Entity Framework: Part 1

The Entity Framework facilitates the development and conceptual use of application models for development instead of directly using relational storage schema.


The Entity Framework facilitates the development and conceptual use of application models for development instead of directly using relational storage schema. The benefits of conceptual programming models are fewer amounts of code and maintenance.

The ADO .NET Entity Framework provides the following benefits:

  • The Entity framework may help to remove hard-coded dependencies on storage schema.
  • EF provides mapping between conceptual model and storage schema; it helps to change storage schema without effecting application code.
  • Multiple conceptual models can be mapped to a single storage schema.
  • EF also supports LINQ for query; again the conceptual model helps us to provide compile time validation.

Entity Framework applications and services are XML- based language information divided into three parts:

  1. Conceptual Model (Conceptual schema definition language (CSDL)).
  2. Storage Model (Store schema definition language (SSDL))
  3. Mapping between Conceptual and Storage Model (Mapping specification language (MSL))

These three parts of the model can be generated automatically by the Entity Data Model Tool. This tool generates the model, mapping information as well as data classes from existing database schema. Developers can change the model using graphically change conceptual model with the help of the Entity Designer or change it manually by changing XML tags.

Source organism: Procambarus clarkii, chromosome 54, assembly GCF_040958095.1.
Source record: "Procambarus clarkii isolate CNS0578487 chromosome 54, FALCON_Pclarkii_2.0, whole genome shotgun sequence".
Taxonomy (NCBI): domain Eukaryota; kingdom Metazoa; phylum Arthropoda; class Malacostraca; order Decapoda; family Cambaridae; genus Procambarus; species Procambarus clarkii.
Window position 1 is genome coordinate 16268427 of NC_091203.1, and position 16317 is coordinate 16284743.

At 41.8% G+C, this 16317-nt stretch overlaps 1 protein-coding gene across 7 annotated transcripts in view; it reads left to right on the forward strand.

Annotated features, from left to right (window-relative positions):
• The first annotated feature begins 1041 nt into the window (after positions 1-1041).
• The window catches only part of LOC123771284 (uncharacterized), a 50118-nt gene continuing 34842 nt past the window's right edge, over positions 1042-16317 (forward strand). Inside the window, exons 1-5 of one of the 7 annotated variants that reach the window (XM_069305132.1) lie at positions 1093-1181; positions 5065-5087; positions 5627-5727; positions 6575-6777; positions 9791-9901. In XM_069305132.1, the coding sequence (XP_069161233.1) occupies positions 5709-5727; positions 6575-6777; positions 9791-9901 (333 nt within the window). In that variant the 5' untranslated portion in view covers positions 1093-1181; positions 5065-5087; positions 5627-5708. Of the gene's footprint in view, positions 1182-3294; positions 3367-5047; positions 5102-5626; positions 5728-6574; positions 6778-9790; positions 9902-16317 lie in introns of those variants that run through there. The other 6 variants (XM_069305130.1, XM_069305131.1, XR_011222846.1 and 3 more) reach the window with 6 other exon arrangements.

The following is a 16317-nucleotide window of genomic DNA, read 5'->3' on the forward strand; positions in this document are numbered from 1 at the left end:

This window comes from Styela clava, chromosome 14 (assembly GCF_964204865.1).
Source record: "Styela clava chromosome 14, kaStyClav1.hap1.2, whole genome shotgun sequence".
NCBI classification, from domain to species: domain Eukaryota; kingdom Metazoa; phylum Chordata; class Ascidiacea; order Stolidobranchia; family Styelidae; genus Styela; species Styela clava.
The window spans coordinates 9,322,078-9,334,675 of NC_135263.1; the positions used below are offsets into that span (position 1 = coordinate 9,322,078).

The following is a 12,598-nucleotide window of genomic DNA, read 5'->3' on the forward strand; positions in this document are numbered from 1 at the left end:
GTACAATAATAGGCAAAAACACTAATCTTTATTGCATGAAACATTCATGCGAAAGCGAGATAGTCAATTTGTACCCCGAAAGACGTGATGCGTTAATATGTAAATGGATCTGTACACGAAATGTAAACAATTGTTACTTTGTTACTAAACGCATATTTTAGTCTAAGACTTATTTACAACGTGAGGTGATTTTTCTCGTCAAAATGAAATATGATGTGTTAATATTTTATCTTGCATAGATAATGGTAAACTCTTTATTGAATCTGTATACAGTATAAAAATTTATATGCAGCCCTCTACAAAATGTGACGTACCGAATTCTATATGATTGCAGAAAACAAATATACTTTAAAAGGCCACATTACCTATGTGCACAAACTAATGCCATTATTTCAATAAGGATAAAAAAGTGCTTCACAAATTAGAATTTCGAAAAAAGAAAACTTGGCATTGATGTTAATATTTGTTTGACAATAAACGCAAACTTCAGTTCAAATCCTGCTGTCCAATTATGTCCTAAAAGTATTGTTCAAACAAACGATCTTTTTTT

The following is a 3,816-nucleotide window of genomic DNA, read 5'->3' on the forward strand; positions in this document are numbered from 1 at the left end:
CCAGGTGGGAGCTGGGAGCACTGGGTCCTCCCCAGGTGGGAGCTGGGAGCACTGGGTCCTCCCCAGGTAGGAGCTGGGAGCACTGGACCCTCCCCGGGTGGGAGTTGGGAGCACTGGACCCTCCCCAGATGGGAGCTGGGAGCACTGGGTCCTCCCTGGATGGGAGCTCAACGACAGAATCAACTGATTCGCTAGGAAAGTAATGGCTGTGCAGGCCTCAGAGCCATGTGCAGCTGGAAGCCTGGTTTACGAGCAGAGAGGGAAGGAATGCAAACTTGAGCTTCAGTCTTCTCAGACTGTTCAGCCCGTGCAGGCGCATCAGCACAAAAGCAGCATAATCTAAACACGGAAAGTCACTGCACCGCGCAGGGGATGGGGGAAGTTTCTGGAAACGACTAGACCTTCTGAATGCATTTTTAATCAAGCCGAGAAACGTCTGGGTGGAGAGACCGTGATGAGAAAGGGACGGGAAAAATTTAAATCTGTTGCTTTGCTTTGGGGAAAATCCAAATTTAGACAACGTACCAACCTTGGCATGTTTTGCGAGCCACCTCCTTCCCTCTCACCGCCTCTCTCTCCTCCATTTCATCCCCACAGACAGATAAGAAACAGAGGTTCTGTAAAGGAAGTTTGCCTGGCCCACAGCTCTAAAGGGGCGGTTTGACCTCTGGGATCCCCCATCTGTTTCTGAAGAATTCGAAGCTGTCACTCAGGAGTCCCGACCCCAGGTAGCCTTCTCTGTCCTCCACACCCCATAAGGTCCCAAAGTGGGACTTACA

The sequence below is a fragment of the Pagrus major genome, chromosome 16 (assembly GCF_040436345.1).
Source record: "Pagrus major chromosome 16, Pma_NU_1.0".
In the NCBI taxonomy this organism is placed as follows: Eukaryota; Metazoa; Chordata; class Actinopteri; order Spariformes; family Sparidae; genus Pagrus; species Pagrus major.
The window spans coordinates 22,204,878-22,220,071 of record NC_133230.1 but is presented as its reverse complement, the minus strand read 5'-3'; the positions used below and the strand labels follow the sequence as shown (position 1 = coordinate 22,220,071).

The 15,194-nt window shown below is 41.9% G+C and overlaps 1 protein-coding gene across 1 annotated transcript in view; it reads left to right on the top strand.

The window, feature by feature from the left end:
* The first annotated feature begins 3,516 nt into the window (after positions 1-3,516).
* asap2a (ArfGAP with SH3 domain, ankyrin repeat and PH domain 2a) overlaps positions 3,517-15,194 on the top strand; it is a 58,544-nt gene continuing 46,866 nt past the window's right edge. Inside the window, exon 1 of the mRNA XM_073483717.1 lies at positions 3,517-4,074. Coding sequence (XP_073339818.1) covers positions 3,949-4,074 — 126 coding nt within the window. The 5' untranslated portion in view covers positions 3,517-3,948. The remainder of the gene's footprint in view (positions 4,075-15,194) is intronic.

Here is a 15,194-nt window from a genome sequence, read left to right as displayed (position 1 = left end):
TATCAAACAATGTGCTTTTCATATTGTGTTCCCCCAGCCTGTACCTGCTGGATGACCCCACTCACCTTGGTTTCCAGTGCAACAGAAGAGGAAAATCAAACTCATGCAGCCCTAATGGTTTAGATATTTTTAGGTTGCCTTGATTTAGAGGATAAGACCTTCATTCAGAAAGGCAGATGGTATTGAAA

EntFrm1.jpg

The EDM Generator (EdmGen.exe) is a command-line tool used to generate a simple conceptual model with a one-to-one mapping between entities and tables in a data source. It can be used to validate a conceptual model and generate the data classes.

Before proceeding we must know the terminology of the Entity Framework. For that, refer to the following link.

http://msdn.microsoft.com/en-us/library/bb387161.aspx

Conceptual Model

The Conceptual model is also called Conceptual Schema Definition Language (CSDL) and is a XML based language. CSDL contains the entity type and each entity type has a name, a key (for uniquely identifying instances), and a set of properties. The Data Type of the properties are either a simple type (like int, string etc.) or complex type (like class, object etc.). XML attributes may also contain nullable or a default value. Associations define the relationships between entities.